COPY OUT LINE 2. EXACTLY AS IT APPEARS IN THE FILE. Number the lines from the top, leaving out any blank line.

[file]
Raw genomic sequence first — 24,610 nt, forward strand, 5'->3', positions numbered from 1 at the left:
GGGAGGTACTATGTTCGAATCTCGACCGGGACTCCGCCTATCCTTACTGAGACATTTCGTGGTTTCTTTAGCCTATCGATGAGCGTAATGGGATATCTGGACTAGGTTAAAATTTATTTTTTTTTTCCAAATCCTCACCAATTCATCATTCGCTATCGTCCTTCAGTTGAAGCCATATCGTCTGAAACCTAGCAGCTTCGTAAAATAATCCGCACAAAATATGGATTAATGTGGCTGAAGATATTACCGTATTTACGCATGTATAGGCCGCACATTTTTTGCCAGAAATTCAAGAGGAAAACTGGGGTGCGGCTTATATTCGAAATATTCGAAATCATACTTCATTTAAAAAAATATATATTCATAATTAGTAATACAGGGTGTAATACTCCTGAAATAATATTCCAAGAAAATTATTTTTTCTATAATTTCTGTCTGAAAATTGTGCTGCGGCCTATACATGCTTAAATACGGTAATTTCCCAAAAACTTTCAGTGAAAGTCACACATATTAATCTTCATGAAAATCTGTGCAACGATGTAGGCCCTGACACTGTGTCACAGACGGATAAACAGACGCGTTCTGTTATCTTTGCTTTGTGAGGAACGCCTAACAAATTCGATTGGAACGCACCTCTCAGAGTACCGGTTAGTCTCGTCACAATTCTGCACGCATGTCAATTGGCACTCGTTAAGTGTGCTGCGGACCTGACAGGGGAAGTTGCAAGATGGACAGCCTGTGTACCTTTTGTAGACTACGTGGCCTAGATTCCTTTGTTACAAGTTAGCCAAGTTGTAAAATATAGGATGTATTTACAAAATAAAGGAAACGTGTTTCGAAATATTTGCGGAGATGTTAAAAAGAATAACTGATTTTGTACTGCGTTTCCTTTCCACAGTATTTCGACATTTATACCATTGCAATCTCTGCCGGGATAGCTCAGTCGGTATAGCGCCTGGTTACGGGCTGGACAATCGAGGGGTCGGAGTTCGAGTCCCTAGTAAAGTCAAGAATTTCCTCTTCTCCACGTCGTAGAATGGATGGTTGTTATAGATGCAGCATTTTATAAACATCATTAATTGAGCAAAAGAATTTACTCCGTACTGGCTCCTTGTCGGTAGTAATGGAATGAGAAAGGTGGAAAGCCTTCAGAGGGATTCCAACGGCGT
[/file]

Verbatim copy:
GGGAGGTACTATGTTCGAATCTCGACCGGGACTCCGCCTATCCTTACTGAGACATTTCGTGGTTTCTTTAGCCTATCGATGAGCGTAATGGGATATCTGGACTAGGTTAAAATTTATTTTTTTTTTCCAAATCCTCACCAATTCATCATTCGCTATCGTCCTTCAGTTGAAGCCATATCGTCTGAAACCTAGCAGCTTCGTAAAATAATCCGCACAAAATATGGATTAATGTGGCTGAAGATATTACCGTATTTACGCATGTATAGGCCGCACATTTTTTGCCAGAAATTCAAGAGGAAAACTGGGGTGCGGCTTATATTCGAAATATTCGAAATCATACTTCATTTAAAAAAATATATATTCATAATTAGTAATACAGGGTGTAATACTCCTGAAATAATATTCCAAGAAAATTATTTTTTCTATAATTTCTGTCTGAAAATTGTGCTGCGGCCTATACATGCTTAAATACGGTAATTTCCCAAAAACTTTCAGTGAAAGTCACACATATTAATCTTCATGAAAATCTGTGCAACGATGTAGGCCCTGACACTGTGTCACAGACGGATAAACAGACGCGTTCTGTTATCTTTGCTTTGTGAGGAACGCCTAACAAATTCGATTGGAACGCACCTCTCAGAGTACCGGTTAGTCTCGTCACAATTCTGCACGCATGTCAATTGGCACTCGTTAAGTGTGCTGCGGACCTGACAGGGGAAGTTGCAAGATGGACAGCCTGTGTACCTTTTGTAGACTACGTGGCCTAGATTCCTTTGTTACAAGTTAGCCAAGTTGTAAAATATAGGATGTATTTACAAAATAAAGGAAACGTGTTTCGAAATATTTGCGGAGATGTTAAAAAGAATAACTGATTTTGTACTGCGTTTCCTTTCCACAGTATTTCGACATTTATACCATTGCAATCTCTGCCGGGATAGCTCAGTCGGTATAGCGCCTGGTTACGGGCTGGACAATCGAGGGGTCGGAGTTCGAGTCCCTAGTAAAGTCAAGAATTTCCTCTTCTCCACGTCGTAGAATGGATGGTTGTTATAGATGCAGCATTTTATAAACATCATTAATTGAGCAAAAGAATTTACTCCGTACTGGCTCCTTGTCGGTAGTAATGGAATGAGAAAGGTGGAAAGCCTTCAGAGGGATTCCAACGGCGT